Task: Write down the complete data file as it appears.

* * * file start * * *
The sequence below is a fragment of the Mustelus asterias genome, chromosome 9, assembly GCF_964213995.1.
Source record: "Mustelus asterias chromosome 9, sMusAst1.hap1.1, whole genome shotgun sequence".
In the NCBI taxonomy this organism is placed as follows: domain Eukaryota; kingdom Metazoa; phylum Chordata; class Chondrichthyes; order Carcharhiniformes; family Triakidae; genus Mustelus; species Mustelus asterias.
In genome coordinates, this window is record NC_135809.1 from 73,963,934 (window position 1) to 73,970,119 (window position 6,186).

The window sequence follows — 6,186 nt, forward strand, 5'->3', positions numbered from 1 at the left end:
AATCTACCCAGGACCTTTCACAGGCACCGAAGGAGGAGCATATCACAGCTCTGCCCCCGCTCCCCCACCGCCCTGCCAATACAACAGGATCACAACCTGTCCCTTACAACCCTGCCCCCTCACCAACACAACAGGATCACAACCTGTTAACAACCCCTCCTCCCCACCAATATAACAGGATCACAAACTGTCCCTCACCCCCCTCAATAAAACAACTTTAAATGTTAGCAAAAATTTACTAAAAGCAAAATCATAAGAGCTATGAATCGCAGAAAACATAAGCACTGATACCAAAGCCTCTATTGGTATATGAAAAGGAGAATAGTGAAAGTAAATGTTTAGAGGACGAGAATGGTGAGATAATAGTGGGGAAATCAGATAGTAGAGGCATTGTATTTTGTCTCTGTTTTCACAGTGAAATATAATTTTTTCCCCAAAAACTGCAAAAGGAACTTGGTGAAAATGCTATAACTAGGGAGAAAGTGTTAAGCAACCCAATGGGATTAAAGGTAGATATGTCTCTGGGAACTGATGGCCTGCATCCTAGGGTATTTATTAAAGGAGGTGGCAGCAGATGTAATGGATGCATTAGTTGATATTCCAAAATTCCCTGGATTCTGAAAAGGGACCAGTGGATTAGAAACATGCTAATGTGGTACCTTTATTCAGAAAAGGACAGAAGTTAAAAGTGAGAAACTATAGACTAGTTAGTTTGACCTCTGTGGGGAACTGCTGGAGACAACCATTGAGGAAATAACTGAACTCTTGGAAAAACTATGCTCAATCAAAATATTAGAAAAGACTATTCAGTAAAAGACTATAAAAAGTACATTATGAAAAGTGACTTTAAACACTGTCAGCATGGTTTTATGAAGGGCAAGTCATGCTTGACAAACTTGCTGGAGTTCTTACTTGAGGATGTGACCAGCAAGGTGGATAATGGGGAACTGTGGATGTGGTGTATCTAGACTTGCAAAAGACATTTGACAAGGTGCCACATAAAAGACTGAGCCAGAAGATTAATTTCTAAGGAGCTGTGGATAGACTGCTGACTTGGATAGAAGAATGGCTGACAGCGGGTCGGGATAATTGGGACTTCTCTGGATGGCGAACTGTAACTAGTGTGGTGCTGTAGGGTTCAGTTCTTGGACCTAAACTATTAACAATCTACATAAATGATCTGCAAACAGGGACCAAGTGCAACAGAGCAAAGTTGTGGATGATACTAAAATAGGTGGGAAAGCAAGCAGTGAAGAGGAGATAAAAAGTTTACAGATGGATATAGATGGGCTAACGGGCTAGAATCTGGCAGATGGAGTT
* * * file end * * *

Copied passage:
The sequence below is a fragment of the Mustelus asterias genome, chromosome 9, assembly GCF_964213995.1.
Source record: "Mustelus asterias chromosome 9, sMusAst1.hap1.1, whole genome shotgun sequence".
In the NCBI taxonomy this organism is placed as follows: domain Eukaryota; kingdom Metazoa; phylum Chordata; class Chondrichthyes; order Carcharhiniformes; family Triakidae; genus Mustelus; species Mustelus asterias.
In genome coordinates, this window is record NC_135809.1 from 73,963,934 (window position 1) to 73,970,119 (window position 6,186).

The window sequence follows — 6,186 nt, forward strand, 5'->3', positions numbered from 1 at the left end:
AATCTACCCAGGACCTTTCACAGGCACCGAAGGAGGAGCATATCACAGCTCTGCCCCCGCTCCCCCACCGCCCTGCCAATACAACAGGATCACAACCTGTCCCTTACAACCCTGCCCCCTCACCAACACAACAGGATCACAACCTGTTAACAACCCCTCCTCCCCACCAATATAACAGGATCACAAACTGTCCCTCACCCCCCTCAATAAAACAACTTTAAATGTTAGCAAAAATTTACTAAAAGCAAAATCATAAGAGCTATGAATCGCAGAAAACATAAGCACTGATACCAAAGCCTCTATTGGTATATGAAAAGGAGAATAGTGAAAGTAAATGTTTAGAGGACGAGAATGGTGAGATAATAGTGGGGAAATCAGATAGTAGAGGCATTGTATTTTGTCTCTGTTTTCACAGTGAAATATAATTTTTTCCCCAAAAACTGCAAAAGGAACTTGGTGAAAATGCTATAACTAGGGAGAAAGTGTTAAGCAACCCAATGGGATTAAAGGTAGATATGTCTCTGGGAACTGATGGCCTGCATCCTAGGGTATTTATTAAAGGAGGTGGCAGCAGATGTAATGGATGCATTAGTTGATATTCCAAAATTCCCTGGATTCTGAAAAGGGACCAGTGGATTAGAAACATGCTAATGTGGTACCTTTATTCAGAAAAGGACAGAAGTTAAAAGTGAGAAACTATAGACTAGTTAGTTTGACCTCTGTGGGGAACTGCTGGAGACAACCATTGAGGAAATAACTGAACTCTTGGAAAAACTATGCTCAATCAAAATATTAGAAAAGACTATTCAGTAAAAGACTATAAAAAGTACATTATGAAAAGTGACTTTAAACACTGTCAGCATGGTTTTATGAAGGGCAAGTCATGCTTGACAAACTTGCTGGAGTTCTTACTTGAGGATGTGACCAGCAAGGTGGATAATGGGGAACTGTGGATGTGGTGTATCTAGACTTGCAAAAGACATTTGACAAGGTGCCACATAAAAGACTGAGCCAGAAGATTAATTTCTAAGGAGCTGTGGATAGACTGCTGACTTGGATAGAAGAATGGCTGACAGCGGGTCGGGATAATTGGGACTTCTCTGGATGGCGAACTGTAACTAGTGTGGTGCTGTAGGGTTCAGTTCTTGGACCTAAACTATTAACAATCTACATAAATGATCTGCAAACAGGGACCAAGTGCAACAGAGCAAAGTTGTGGATGATACTAAAATAGGTGGGAAAGCAAGCAGTGAAGAGGAGATAAAAAGTTTACAGATGGATATAGATGGGCTAACGGGCTAGAATCTGGCAGATGGAGTT